Red hot voices show two sides of a marriage

Erica Crist

“REDefine. REDesign. REDiscover.” sounds like the slogan to a new nano-sized television, not an orchestra.

But Red { an orchestra } is determined to “REDefine orchestral programming. REDesign the concert experience. REDiscover classical music.”

With three seasons already under its belt, Red promises to push the classical music boundaries even farther with the first concert of its new season, “In Mahler’s Shadow.”

“Red programs are constructed around a strong performance idea,” wrote Jonathan Sheffer, the artistic director and conductor, in the concert’s program notes.

“It has nothing to do with listening to music in the car, or at home, but tries to make the case that going to a hall where a special program is being performed is a valuable and exciting thing to contemplate.”

The program idea for “In Mahler’s Shadow” is based on the controlling presence of Gustav Mahler and his relationship with Alma Moll. Through readings of Moll’s diary excerpts and her songs and a semi-staged theatrical production of Mahler’s “Songs of a Wayfarer,” Red will explore life in the shadow of a mysterious classical musician.

Mahler was perhaps the most celebrated artist in Vienna, Austria when he married Moll in the early 1900s. The merging of Mahler’s superstar status with the headstrong amateur Moll produced their first disagreement, and Moll was forced to choose between her dreams and her husband.

“He basically told her, ‘I don’t think you should pursue music composition anymore because it is a conflict on interest. Just focus on me and my career,'” said Linda Pavelka, the featured mezzo-soprano soloist. “That’s how society was at the time. Men were chauvinistic and women were invisible.”

Pavelka, who lived in Vienna, Austria, more than 100 years after Moll, said she felt people’s views of women were still skewed.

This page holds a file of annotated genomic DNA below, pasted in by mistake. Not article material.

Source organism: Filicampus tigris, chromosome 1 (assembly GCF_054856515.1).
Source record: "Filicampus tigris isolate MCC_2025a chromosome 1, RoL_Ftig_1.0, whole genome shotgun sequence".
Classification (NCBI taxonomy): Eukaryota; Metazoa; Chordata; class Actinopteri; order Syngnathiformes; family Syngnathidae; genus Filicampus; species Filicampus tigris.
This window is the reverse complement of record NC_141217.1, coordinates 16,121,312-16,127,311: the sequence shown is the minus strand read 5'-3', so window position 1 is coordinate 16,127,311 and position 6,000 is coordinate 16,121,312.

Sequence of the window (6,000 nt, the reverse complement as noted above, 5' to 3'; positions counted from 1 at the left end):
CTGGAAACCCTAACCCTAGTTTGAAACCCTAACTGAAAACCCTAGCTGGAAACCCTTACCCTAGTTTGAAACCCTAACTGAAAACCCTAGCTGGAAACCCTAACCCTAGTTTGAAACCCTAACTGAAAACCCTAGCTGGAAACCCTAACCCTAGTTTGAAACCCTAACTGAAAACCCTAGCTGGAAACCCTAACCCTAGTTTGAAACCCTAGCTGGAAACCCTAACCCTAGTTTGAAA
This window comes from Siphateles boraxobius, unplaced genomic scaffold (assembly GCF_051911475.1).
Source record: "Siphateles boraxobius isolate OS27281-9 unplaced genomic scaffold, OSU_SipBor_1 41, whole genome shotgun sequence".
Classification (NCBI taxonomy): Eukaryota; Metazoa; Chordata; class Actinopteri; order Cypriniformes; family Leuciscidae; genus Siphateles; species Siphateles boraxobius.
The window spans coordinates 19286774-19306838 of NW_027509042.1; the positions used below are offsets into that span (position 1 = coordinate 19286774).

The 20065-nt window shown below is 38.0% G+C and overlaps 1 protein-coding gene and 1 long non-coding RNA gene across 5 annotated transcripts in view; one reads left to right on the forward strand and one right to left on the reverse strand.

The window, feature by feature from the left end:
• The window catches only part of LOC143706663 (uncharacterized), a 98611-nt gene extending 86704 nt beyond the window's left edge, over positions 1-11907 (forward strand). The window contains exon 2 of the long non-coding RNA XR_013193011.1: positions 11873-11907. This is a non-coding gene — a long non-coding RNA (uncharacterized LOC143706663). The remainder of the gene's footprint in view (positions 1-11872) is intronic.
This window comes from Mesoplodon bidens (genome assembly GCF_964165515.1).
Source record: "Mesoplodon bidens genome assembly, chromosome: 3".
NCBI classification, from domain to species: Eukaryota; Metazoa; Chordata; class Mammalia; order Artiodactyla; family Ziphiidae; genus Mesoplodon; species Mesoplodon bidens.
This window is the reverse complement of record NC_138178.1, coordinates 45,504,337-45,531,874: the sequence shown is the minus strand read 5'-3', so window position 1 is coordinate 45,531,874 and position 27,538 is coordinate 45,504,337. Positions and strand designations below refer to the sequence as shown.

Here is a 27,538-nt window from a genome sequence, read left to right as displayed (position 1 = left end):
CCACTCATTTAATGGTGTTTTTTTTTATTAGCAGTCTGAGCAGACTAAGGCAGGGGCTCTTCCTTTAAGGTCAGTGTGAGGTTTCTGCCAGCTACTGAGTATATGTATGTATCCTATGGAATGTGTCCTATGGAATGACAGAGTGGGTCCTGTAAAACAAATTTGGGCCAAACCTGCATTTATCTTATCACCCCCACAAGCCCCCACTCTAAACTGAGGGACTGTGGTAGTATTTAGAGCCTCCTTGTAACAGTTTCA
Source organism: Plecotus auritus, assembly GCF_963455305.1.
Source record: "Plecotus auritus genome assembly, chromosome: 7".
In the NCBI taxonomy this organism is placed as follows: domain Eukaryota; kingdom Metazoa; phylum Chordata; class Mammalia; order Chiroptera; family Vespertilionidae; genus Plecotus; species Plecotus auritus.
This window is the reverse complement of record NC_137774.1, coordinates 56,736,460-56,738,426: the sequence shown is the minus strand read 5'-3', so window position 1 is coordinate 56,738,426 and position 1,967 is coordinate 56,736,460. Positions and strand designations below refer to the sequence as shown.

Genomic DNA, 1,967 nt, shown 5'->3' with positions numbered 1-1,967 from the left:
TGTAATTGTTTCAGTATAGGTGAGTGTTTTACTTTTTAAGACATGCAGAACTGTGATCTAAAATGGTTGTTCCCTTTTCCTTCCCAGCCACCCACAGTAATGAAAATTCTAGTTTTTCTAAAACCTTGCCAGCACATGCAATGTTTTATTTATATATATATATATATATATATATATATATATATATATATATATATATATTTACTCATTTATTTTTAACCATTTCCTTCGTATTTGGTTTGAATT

“If there was ever an issue with my apartment, the landlady refused to discuss it with me. She would always ask for my husband,” Pavelka said. “When we moved to New York it felt so good. People here saw us and consulted us, not just him.”

Ultimately, Moll sacrificed her music for love. But she held on to the songs she wrote before their marriage, and kept a detailed diary during their marriage.

The concert will begin with a Schoenberg arrangement of a Johann Strauss waltz to demonstrate the musical status quo of the time, said Gregory Keller, the stage director.

Then the audience will hear the words of Mahler and Moll, both early in their marriage and then years later, followed by the performance of six of Moll’s songs. After intermission there will be another Schoenberg arrangement. The concert will close with Mahler’s “Songs of a Wayfarer” that express the pain of romantic loss he feels when Moll finally leaves him.

“Between Act 1 and Act 2 you will get an idea of Alma’s music and Gustav’s music,” Keller said. “You will come out of the concert with a historical understanding and an emotional understanding of how powerful this music was at the time. Mahler was really the first rock star.”

The concluding “Songs of a Wayfarer” will not leave the audience feeling lonely and depressed, said David Moore, the featured baritone soloist.

“These songs are very clear and honest,” he said. “It takes you directly through Mahler’s emotional process. He doesn’t get over her, but he does find a moment of rest under a tree. The concert ends with you hearing him talk about something other than pain as he gets wrapped up in the beauty of nature.”

Moore said this concert is not going to be in the conventional setting, but rather a unique staging and acting of the pieces in a monodrama with orchestral accompaniment.

When the concert is over, Sheffer wrote that he hopes, “you will know something of Mahler’s world in order to explore its riches on your own.”

Red will continue presenting classical music in innovative ways until the end of its fourth season in February. In addition to “In Mahler’s Shadow” there will be two other concert programs in Cleveland’s Masonic Temple Auditorium.

“Each of our three concerts expresses a different emotion, is represented by different shades, projects different tones and speaks with a different voice,” Sheffer wrote.

On Dec. 8 and Dec. 10, people may see “A New Amahl (A Red Christmas).” It will be a contemporary production of the Christmas favorite, “Amahl and the Night Visitors,” in which dreams of an urban boy are brought to life by larger-than-life-sized puppets.

On Feb. 4, “Image/Sound/Image” will explore the relationship between music and visual images by presenting music created for clips from the movies “The Red Violin” and “On Valentine’s Day” and digital images created for Beethoven’s “Symphony No. 4” by artist Leo Villareal.

Contact ALL correspondent Erica Crist at [email protected].


Red { an orchestra }

What: All-ages concert

When? Saturday at 8 p.m.

Where? Masonic Temple Auditorium at 3615 Euclid Ave.

Cost: $15, $35, $65, $90, and $100